One of my favorite times of year is the March/April timeframe when swallows begin returning. These pretty little birds provide us with hours of entertainment with their graceful flight acrobatics as they dart about catching insects. But these birds are not only fun to watch, they also provide us with excellent insect control – one swallow can consume many thousands of insects per day! In this day and age when we all have concerns about the chemical impacts--as well as cost-cutting concerns--providing habitat for swallows at your horse place is a low-cost, healthy alternative to insecticides.
At Sweet Pepper Ranch we're putting up nest boxes for tree swallows.
There are several types of swallows native to the North America including violet-green swallows, tree swallows, barn Swallows, bank swallows, cliff swallows, rough-winged swallows and purple martins. These voracious insect eaters spend the winter in Central America with spring and summers in North America. They are slender little birds, about five or six inches in length, with pointed wings and tails. Their flights are very fluid and quick. Colors vary slightly: Violet-greens are white on their cheeks and flanks with greenish-blue wings and backs. Tree swallows have similar markings but with less white on their faces. The throat and undersides of barn swallows are reddish colored with dark brown wings and backs. Cliff swallows are similarly marked, but duller in color.
Cliff and barn swallows build their own mud nests on the underside of roofs, overhands, bridges, cliffs and in barns. (If these little guys have nested somewhere where their droppings are making things messy, try placing a board under their nest to catch droppings, or put newspaper on the floor below. Violet-green and tree swallows are much cleaner than cliff and barn swallows.) Violet-greens and tree swallows nest in already created holes and crevices such as those in dead trees and snags, but due to the forestry practice of removing standing dead trees, nesting sites for these birds have been reduced and their populations have been impacted. Fortunately, both tree and violet-green swallows will use nest boxes. By putting up nest boxes, you can help increase the swallow population and reduce your insect population at the same time! Breeding activity begins about early May, so get your boxes up before then.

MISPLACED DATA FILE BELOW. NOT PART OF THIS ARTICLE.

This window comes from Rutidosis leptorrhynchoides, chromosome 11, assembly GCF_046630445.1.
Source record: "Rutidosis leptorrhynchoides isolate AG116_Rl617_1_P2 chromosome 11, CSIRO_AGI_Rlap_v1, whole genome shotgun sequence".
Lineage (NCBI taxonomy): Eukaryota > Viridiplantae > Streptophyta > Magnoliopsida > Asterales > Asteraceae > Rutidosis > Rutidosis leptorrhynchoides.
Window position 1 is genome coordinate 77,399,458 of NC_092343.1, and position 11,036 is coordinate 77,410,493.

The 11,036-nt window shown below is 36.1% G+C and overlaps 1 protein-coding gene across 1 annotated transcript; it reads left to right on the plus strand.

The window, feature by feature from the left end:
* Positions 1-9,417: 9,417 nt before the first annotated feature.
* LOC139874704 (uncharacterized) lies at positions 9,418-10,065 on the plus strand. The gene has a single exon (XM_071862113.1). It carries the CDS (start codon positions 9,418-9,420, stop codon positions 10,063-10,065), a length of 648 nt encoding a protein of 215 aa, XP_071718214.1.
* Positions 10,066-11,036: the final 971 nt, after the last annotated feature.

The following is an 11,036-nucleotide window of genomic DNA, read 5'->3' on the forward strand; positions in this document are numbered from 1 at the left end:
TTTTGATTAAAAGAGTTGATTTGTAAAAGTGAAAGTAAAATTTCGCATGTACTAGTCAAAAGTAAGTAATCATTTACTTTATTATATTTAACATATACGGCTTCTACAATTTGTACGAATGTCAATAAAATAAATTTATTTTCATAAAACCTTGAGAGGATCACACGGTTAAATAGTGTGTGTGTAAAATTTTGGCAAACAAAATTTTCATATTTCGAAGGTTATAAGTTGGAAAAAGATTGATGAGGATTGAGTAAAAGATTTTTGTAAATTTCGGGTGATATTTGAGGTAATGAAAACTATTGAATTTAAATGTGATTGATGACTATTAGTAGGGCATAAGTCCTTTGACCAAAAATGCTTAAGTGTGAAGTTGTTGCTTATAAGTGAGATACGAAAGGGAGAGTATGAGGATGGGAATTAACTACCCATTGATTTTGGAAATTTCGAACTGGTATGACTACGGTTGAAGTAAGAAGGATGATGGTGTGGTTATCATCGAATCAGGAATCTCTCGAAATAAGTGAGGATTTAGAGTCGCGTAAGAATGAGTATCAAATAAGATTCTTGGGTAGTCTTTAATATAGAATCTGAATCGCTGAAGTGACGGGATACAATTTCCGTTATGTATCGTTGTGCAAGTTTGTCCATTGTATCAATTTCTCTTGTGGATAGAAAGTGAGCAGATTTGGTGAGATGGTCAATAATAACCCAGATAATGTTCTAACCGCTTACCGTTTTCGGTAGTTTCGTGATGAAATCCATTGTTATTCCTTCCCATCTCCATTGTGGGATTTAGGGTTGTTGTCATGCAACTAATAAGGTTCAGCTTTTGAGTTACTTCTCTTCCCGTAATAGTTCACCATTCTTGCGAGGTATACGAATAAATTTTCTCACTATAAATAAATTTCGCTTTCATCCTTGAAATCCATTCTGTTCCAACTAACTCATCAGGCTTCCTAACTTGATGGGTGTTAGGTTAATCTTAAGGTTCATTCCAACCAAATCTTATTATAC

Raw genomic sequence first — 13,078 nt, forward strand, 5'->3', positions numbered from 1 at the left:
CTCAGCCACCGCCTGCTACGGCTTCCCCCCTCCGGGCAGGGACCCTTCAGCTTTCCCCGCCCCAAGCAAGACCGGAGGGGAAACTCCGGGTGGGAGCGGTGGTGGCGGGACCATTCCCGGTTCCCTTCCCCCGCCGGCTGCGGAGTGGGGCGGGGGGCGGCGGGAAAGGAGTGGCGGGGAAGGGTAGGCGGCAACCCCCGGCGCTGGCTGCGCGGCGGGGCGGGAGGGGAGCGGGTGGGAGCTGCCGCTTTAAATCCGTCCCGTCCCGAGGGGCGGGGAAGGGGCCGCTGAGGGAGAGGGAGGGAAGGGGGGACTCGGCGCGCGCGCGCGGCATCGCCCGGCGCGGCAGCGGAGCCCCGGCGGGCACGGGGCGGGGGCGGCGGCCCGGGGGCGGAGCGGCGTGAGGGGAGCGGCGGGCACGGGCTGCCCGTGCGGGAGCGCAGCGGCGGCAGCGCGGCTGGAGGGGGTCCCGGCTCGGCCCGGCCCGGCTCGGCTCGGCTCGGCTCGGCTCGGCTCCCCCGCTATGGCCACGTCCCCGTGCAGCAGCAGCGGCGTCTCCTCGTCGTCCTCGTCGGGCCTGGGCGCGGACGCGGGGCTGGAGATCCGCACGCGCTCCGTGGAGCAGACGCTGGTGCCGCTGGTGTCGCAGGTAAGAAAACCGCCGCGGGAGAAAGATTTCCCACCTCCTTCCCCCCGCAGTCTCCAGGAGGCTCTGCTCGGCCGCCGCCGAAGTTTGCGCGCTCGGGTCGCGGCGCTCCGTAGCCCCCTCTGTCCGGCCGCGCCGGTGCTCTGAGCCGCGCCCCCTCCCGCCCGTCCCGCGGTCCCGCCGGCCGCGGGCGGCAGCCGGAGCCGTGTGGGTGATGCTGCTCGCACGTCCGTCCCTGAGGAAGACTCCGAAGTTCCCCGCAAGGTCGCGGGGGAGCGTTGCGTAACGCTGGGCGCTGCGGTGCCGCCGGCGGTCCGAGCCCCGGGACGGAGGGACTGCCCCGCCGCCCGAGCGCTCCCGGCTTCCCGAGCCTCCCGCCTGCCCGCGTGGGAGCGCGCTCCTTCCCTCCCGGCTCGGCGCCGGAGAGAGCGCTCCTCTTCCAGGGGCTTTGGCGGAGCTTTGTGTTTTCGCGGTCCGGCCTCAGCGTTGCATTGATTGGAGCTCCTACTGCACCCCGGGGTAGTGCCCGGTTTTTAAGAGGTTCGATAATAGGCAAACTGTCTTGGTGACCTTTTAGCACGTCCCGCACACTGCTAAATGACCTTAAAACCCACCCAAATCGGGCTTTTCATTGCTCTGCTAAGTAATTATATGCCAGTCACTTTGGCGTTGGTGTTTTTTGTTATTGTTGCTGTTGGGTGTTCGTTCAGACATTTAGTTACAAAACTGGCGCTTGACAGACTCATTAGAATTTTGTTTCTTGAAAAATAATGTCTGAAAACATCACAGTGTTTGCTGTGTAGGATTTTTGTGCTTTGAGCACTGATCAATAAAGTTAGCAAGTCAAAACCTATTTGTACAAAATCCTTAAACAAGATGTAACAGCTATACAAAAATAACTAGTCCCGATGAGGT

Nest boxes for violet-greens and tree swallows are easy to build or buy and these birds are easily attracted to them. Nesting boxes must be specific to the type of swallows in your area. Poorly made boxes encourage non-native species, such as starlings, to move in which can out-compete swallows and other natives. To purchase or build the right nest box for the swallows in your area contact your local Audubon chapter or birding organization for advice on the types and sources of nesting boxes. Wild bird stores also have nest boxes and good resource information. Just be very sure to get the right nest box for your location and for the type of bird you want to attract.
We also like to help the swallows by collecting horse hair and feathers then setting those materials out to aid in nest building.
At Sweet Pepper Ranch we’ve been putting up nest boxes for tree swallows, which spend summers in Idaho’s Treasure Valley. We also like to help the swallows gather their nesting materials by collecting horse hair and feathers and setting them out in tufts. In April and May when swallows begin nesting in your area, you can watch them swoop down and snatch up the hair for nesting material. Each female swallow will lay about four to six eggs and will incubate them for about two weeks. Both the male and female care for the young, which fledge in 16-24 days.
As land becomes more developed and forestry practices remove the dead trees that once provided nesting places, the natural open space that horse places offer can be an important haven for birds like swallows. By providing them with nest boxes, you can help their populations increase and make a huge dent in the numbers of insects around your property this summer. So here’s to a less buggy summer ahead!